Commentary: For Latinos and Hispanics, voting has consequences

By Charito Calvachi-Mateyko

As public policies are decided in the halls of the legislature, these become personal matters for Americans of Latino descent.


For them, national and local deliberations about immigration, Dreamers, equal rights, health care, education, jobs, housing and the economy are not just policy matters in Dover and Washington, D.C., they are everyday personal experiences. For this reason, civic engagement in elections is a fundamental responsibility and an opportunity to influence important policy decisions for every person in this country, including the diverse Latino community from the Caribbean and the many countries in Central and South America.

The Delaware Hispanic Commission is working to help Latinos become active and engaged in the election through a grassroots initiative it has spearheaded called “Votamos We Vote Coalition,” comprised of 12 organizations.

This effort is designed to educate residents in the immigrant community on the issues and help them to exercise their right to vote. For those who cannot vote, they can identify a loved one, a friend, a relative or a neighbor who is a U.S. citizen and ask them to register to vote and to vote. While undocumented Latinos do not have a voice in this democracy, in spite of their length of time in the country or the amount of taxes they pay to the government each year, they can identify and motivate others to vote and to be their voice.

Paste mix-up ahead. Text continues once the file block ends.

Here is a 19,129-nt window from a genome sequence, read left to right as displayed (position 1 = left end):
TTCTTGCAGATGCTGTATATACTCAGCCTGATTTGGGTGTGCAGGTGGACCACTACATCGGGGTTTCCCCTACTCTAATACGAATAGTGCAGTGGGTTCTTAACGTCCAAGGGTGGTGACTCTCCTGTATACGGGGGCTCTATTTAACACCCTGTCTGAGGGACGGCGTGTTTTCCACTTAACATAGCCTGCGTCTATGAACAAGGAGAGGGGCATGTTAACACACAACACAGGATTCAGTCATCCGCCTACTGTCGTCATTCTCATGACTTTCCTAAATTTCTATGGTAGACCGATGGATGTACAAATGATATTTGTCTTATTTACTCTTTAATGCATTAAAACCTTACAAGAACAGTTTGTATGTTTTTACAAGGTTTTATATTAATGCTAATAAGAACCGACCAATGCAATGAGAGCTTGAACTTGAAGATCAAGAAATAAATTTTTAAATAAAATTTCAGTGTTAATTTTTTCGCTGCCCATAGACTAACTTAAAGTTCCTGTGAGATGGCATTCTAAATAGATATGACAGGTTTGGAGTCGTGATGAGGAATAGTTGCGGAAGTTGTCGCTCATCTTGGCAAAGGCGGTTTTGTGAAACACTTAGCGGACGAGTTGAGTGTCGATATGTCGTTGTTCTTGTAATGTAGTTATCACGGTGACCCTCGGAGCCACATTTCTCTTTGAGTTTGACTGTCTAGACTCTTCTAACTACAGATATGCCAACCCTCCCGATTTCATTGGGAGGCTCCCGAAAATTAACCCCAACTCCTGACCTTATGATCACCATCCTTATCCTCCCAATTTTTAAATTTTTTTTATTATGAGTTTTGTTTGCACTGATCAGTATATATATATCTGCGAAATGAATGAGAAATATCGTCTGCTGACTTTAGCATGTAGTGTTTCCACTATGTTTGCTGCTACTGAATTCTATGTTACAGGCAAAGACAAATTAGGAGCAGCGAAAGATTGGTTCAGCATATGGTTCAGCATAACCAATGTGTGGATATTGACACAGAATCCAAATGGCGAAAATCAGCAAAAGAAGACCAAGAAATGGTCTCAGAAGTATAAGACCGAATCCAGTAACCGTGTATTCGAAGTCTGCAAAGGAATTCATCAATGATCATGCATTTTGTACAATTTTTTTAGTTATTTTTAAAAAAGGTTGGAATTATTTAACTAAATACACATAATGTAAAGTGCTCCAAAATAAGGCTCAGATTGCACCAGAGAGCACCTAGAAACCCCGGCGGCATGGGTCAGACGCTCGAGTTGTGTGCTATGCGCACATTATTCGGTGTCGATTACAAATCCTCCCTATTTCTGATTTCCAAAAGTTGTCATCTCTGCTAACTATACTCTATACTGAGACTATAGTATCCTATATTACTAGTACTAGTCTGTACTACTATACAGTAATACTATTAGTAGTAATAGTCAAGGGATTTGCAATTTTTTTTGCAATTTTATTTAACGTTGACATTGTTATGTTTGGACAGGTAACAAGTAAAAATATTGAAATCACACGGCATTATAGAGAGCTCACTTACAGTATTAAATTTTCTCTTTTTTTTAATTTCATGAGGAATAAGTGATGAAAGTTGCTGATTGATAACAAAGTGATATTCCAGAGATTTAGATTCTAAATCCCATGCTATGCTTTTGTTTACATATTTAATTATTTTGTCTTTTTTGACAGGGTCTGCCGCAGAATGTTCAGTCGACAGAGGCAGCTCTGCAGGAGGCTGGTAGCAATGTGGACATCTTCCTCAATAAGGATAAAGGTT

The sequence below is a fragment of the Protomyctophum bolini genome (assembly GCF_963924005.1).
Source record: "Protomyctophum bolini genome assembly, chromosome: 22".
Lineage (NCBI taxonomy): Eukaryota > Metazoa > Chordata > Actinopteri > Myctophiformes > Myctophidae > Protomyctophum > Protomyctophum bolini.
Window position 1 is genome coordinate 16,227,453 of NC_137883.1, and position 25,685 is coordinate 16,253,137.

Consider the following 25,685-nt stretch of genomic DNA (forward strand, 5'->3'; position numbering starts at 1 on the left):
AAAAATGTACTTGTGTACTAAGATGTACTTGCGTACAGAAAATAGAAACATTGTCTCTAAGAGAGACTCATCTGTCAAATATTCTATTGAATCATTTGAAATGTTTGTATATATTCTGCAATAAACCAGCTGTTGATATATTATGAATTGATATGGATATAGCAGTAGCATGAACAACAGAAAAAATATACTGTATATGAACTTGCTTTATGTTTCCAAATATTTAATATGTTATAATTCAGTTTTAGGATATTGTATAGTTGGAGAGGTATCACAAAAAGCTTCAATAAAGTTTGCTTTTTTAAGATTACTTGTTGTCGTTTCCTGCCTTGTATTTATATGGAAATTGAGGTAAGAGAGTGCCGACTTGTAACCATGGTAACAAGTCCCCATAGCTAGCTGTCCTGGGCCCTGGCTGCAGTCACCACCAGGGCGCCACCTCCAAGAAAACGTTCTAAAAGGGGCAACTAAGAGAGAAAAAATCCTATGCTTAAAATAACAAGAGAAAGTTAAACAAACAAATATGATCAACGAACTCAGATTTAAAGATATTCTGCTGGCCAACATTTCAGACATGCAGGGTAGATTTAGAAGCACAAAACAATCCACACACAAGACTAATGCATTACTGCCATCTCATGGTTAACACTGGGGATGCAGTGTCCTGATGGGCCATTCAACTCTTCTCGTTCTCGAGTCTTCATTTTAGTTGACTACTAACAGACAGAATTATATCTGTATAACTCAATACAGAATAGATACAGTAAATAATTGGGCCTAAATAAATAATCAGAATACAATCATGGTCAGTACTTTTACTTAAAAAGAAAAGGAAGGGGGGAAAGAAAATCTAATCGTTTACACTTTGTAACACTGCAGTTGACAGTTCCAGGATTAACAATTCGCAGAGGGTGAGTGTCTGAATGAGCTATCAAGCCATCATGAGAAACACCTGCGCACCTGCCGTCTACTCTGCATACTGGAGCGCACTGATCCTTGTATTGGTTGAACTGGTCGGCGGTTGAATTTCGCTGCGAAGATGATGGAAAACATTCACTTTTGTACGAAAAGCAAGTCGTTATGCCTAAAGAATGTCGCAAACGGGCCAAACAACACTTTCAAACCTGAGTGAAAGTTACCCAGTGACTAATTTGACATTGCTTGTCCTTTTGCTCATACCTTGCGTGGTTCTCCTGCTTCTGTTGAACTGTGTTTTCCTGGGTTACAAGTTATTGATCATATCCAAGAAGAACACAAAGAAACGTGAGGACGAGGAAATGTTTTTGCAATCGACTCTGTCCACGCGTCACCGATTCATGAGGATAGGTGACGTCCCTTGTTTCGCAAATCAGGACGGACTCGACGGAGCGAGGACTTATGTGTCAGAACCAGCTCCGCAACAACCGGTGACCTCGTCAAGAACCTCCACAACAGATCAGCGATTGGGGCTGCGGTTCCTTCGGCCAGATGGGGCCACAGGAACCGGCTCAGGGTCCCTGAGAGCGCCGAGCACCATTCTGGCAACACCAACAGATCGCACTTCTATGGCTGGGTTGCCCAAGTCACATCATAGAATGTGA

The population of Latinos from Puerto Rico, who have been U.S. citizens since 1917, is a case to emulate as 95% of them participate in elections.

The Guatemalan people, highly represented in Sussex County, also have a story to tell. Eighteen years ago, Efrain Rios Montt, a former military dictator, now deceased, was running for president in Guatemala. At significant risk to their own lives, 80% of the population voted to make sure he would not be elected, among them many Mayan descendants. They succeeded.

According to the National Association of Latino Elected and Appointed Officials (NALEO), 27 million Latino/Hispanic U.S. citizens are registered to vote, but 11 million did not vote in the last election. There are an estimated 12 million undocumented people in the U.S. If each undocumented person finds one of those U.S. citizens who did not vote in the last election, the Hispanic community nationwide could increase its participation and impact in elections Nov. 3.

By voting, we use our own voice, and we can also be the voice of the voiceless in this country.

Charito Calvachi-Mateyko, JD, MACT, is co-chair of the Delaware Hispanic Commission and a restorative justice consultant and practitioner.